Chores. aka: but that’s why we had you!
June 17, 2010 by Stephanie
But That’s Why We Had You!
Children make messes. It’s part of their job.
Before I had children of my own, I ran preschool centers for under-privileged children. Because I could get a room full of twenty-four kids to mind me and pick up after themselves, I thought that certainly my own flesh and blood would follow suit and tidy up without complaint.
I was dead wrong.
It takes daily effort to get my children to put their clothes, toys, school stuff, and random paraphernalia away. That’s just how it works. If I slack off, the kids slack off. If I put my dishes onto the counter because it’s “too much work” to open the dishwasher and stash it away, the kids do the same.
they’re awfully smart and crafty, those buggers…
That said, here is a general guideline of age-appropriate chores. Do not expect your kids to instantly adhere to a strict list of chores. Monitor closely and always show your child exactly how to perform any new tasks.
One to Two Years of Age
Babies and young children enjoy being “big helpers,” and can begin to participate in the following household chores with adult supervision, help, and guidance:
- sort laundry
- empty wastebaskets
- bring in the mail/newspaper
- match socks
- pull up bed clothes
- empty spoons and plasticware from the dishwasher caddy
- put toys away in appropriate containers
- “dust and clean” with a baby wipe
Three to Six Years of Age
Preschool-age children can continue to help with all of the chores listed above, along with the following added responsibilities:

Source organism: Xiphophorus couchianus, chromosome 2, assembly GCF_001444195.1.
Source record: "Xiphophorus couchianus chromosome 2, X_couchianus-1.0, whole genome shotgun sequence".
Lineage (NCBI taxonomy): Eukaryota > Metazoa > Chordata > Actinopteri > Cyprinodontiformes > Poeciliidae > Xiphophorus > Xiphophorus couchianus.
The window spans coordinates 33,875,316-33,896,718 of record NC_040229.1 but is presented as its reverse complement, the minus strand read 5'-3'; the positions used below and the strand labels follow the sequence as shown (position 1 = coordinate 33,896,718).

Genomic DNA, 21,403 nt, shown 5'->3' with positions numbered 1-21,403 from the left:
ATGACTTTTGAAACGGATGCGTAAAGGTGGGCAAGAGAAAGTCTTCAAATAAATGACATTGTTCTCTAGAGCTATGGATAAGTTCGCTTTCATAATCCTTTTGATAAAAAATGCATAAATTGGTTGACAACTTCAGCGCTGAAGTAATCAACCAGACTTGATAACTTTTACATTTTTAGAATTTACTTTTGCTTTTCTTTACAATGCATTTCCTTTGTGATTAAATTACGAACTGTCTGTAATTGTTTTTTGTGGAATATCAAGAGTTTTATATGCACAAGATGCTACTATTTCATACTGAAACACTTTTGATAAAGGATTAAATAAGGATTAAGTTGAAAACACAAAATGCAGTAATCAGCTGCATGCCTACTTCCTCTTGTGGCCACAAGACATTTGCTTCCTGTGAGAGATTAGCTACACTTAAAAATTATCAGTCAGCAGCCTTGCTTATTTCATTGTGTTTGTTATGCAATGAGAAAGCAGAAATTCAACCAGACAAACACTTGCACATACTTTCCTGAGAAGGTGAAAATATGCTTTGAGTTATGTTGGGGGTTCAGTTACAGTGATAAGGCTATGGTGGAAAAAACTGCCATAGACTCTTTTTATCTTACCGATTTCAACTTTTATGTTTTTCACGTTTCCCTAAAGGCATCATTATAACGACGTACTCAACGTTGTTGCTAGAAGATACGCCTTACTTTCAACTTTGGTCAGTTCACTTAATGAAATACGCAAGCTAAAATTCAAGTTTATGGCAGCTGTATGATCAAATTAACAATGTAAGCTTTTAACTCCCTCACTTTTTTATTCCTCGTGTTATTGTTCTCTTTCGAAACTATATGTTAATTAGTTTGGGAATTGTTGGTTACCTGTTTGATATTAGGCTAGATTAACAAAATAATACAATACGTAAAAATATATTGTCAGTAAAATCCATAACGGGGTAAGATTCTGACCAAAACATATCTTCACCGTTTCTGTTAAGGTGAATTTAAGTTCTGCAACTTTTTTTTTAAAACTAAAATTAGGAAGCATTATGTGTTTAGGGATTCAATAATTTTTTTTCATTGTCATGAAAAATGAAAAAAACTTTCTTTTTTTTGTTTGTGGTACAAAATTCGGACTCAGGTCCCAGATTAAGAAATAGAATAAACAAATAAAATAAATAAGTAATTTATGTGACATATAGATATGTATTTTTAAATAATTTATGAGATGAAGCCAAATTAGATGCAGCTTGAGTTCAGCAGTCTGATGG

- make their own beds
- load and unload the dishwasher with assistance
- help younger siblings clean up strewn toys
- feed and water pets
- pull weeds
- water plants
- use a whisk broom to clean up crumbs under the dinner table
- use a handheld vacuum cleaner to spot-clean, or to vacuum the stairs
- put away their own laundry
- set the table for meals
Seven to Ten Years of Age
School-age children are capable of fulfilling all of the tasks listed above, as well as these new additions:
- complete an entire load of wash
- help younger siblings put away laundry
- vacuum their own rooms
- maintain order in their bedrooms
– sweep the kitchen
- load and unload the dishwasher independently
- walk the dog
- clear the table after meals
Pre-teen through Teenage Years
Although teenagers would rather lie around and talk on the phone (or text, whatever) all day, they are fully able to help their parents out with most of the housekeeping duties, inside and out, including these new ones listed below:
- vacuum the house
- sweep the house
- clean the refrigerator
- wipe down the bathrooms
- wipe down the kitchen countertops
- help younger siblings as needed
- perform more strenuous work in the garden
This may seem like a lot (and it does to me, now that I see it all in writing!), but remember back in the “olden days,” children were expected to be productive members of the household. Whenever I start to feel “mean,” I think of The Long Winter and remember all that Laura and Mary did to help out. I also think of my friend Alison, who homeschools her nine children. Alison once told me that a parent’s job was to raise adults, not children. By the time children leave for college, they should be able to make a meal, sew on a button, do laundry, mow the lawn, and milk a goat.
Raising kids is part joy, part guerilla warfare. –Ed Asner
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